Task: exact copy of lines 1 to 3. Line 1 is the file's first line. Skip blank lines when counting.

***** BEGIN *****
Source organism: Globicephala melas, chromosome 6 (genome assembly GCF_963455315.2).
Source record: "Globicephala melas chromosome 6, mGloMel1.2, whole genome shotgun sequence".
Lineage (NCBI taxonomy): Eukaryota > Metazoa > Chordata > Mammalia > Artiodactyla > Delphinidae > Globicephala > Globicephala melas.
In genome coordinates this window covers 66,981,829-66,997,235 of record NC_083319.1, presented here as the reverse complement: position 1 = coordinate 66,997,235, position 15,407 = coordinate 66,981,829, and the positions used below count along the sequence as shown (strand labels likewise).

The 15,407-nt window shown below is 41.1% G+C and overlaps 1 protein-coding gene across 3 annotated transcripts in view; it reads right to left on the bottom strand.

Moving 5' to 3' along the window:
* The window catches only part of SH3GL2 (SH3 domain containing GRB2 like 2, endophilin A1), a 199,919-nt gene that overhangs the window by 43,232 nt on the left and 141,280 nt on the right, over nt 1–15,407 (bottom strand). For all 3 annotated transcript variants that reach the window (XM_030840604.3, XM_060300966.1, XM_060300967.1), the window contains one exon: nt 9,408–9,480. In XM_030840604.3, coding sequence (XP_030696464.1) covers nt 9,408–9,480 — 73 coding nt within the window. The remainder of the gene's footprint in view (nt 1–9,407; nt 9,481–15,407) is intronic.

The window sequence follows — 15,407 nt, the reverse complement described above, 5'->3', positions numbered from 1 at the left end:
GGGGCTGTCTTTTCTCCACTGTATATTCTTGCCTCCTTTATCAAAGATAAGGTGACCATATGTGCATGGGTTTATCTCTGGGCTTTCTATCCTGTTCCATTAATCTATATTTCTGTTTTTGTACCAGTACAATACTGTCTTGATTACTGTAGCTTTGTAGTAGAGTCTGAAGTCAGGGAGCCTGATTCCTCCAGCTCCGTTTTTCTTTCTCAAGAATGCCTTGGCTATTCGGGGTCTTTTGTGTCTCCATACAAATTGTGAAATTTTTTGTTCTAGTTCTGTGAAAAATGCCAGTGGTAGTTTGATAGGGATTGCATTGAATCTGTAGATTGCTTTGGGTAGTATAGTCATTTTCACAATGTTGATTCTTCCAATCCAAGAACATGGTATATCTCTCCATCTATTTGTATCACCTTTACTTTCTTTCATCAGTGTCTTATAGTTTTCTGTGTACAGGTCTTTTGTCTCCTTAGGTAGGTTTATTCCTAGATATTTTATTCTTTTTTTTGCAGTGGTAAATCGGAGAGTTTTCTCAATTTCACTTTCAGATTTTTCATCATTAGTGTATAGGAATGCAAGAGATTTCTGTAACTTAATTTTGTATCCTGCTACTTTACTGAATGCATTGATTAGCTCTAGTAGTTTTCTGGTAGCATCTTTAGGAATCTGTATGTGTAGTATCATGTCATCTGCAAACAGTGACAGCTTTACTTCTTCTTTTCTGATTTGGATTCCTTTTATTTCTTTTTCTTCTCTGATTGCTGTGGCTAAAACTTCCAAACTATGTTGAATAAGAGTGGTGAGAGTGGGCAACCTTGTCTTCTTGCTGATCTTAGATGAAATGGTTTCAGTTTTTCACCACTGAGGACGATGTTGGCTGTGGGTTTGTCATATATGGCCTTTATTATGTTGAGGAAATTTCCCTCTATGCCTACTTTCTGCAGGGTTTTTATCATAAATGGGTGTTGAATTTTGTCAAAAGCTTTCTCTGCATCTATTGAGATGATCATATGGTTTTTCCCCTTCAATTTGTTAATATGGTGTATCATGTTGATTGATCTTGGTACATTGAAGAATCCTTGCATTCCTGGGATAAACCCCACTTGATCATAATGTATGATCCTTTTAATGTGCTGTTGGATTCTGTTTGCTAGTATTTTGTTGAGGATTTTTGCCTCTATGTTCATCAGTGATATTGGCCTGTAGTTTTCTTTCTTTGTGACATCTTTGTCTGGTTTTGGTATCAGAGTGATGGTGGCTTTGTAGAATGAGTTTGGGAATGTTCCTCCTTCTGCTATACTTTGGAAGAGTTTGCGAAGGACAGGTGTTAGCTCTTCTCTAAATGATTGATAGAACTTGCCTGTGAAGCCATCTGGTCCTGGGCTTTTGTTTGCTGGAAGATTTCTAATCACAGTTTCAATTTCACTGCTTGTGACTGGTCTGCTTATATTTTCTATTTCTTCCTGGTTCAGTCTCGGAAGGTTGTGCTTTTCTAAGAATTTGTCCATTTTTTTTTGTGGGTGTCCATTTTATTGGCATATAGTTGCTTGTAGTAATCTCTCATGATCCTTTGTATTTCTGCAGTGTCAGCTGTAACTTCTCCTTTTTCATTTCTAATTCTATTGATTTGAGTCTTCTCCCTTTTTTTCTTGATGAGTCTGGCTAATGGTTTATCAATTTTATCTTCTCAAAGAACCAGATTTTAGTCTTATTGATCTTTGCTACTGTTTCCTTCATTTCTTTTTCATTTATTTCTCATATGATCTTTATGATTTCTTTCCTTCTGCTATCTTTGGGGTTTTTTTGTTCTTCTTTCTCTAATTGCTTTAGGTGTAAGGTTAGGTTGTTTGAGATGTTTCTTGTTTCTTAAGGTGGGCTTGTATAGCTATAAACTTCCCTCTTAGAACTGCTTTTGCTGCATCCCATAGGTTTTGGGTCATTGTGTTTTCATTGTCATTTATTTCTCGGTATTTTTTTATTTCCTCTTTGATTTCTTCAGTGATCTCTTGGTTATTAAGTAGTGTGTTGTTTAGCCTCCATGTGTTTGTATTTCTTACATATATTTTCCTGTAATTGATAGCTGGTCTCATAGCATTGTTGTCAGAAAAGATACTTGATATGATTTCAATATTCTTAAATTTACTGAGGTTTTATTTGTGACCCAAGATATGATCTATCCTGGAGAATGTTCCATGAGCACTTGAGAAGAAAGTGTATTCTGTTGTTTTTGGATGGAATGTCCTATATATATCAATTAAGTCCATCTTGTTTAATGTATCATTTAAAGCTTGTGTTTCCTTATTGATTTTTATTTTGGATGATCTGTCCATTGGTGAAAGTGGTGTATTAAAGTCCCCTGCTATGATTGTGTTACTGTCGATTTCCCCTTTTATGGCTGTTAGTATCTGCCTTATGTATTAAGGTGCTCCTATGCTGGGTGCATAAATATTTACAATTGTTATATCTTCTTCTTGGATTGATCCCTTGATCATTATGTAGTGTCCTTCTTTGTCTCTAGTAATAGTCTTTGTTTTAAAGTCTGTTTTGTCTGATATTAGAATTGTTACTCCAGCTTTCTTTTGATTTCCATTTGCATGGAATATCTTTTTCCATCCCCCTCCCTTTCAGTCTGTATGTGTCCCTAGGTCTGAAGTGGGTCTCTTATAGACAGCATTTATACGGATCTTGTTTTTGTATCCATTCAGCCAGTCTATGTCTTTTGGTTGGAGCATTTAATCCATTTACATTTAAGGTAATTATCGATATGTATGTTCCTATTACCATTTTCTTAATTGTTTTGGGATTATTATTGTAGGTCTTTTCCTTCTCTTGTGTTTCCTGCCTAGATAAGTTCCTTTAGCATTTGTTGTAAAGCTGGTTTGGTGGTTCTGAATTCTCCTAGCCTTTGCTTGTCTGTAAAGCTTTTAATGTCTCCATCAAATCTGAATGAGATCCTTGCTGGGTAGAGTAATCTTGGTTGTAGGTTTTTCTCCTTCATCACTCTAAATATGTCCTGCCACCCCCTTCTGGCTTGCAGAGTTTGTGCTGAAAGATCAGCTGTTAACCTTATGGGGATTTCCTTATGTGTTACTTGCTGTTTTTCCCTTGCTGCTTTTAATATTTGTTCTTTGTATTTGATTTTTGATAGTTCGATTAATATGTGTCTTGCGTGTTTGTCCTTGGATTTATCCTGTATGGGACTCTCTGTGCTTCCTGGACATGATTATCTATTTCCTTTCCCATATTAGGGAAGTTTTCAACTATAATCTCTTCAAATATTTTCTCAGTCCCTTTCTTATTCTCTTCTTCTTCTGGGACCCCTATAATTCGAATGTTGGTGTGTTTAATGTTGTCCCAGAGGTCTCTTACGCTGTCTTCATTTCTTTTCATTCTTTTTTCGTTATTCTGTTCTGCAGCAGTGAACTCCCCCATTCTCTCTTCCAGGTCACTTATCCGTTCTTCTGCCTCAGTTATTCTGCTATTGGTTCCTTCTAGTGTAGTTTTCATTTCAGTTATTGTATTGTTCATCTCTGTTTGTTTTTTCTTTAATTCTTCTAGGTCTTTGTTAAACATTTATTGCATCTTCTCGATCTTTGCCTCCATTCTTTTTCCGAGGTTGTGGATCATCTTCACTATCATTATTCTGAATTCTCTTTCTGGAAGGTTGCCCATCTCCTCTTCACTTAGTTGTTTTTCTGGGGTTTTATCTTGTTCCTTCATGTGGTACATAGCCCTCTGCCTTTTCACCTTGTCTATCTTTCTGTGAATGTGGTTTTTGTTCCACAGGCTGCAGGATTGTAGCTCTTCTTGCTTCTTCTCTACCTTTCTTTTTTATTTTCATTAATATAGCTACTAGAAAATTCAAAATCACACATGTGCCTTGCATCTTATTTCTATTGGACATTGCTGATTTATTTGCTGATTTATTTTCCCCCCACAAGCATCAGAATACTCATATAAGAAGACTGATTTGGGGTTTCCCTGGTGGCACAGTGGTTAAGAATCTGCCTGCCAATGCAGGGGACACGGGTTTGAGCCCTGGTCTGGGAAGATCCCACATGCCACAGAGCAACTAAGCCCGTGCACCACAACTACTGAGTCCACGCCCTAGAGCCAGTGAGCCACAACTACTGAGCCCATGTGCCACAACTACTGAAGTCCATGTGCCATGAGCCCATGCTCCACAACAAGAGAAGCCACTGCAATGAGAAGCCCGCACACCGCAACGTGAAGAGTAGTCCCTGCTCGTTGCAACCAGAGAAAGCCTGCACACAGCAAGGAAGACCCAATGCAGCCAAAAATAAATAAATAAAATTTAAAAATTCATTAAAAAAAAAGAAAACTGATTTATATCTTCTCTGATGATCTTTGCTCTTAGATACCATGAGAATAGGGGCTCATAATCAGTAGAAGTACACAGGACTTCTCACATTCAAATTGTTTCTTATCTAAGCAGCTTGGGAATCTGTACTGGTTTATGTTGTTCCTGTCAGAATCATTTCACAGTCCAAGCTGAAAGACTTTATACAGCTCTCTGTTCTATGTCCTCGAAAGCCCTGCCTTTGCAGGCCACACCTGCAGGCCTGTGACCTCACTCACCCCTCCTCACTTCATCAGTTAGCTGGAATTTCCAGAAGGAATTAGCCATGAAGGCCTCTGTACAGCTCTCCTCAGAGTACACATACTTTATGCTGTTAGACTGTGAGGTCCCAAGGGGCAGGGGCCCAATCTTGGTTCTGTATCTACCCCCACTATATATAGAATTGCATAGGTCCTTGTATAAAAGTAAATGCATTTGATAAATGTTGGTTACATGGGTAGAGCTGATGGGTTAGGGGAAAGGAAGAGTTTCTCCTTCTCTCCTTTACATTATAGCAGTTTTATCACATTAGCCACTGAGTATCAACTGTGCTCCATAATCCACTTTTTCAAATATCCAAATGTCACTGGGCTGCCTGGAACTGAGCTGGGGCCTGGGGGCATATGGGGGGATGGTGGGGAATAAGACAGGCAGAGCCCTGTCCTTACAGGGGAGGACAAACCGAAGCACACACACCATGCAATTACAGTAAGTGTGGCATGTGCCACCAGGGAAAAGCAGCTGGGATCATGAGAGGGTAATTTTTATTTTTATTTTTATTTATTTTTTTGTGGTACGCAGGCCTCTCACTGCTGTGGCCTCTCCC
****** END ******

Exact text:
Source organism: Globicephala melas, chromosome 6 (genome assembly GCF_963455315.2).
Source record: "Globicephala melas chromosome 6, mGloMel1.2, whole genome shotgun sequence".
Lineage (NCBI taxonomy): Eukaryota > Metazoa > Chordata > Mammalia > Artiodactyla > Delphinidae > Globicephala > Globicephala melas.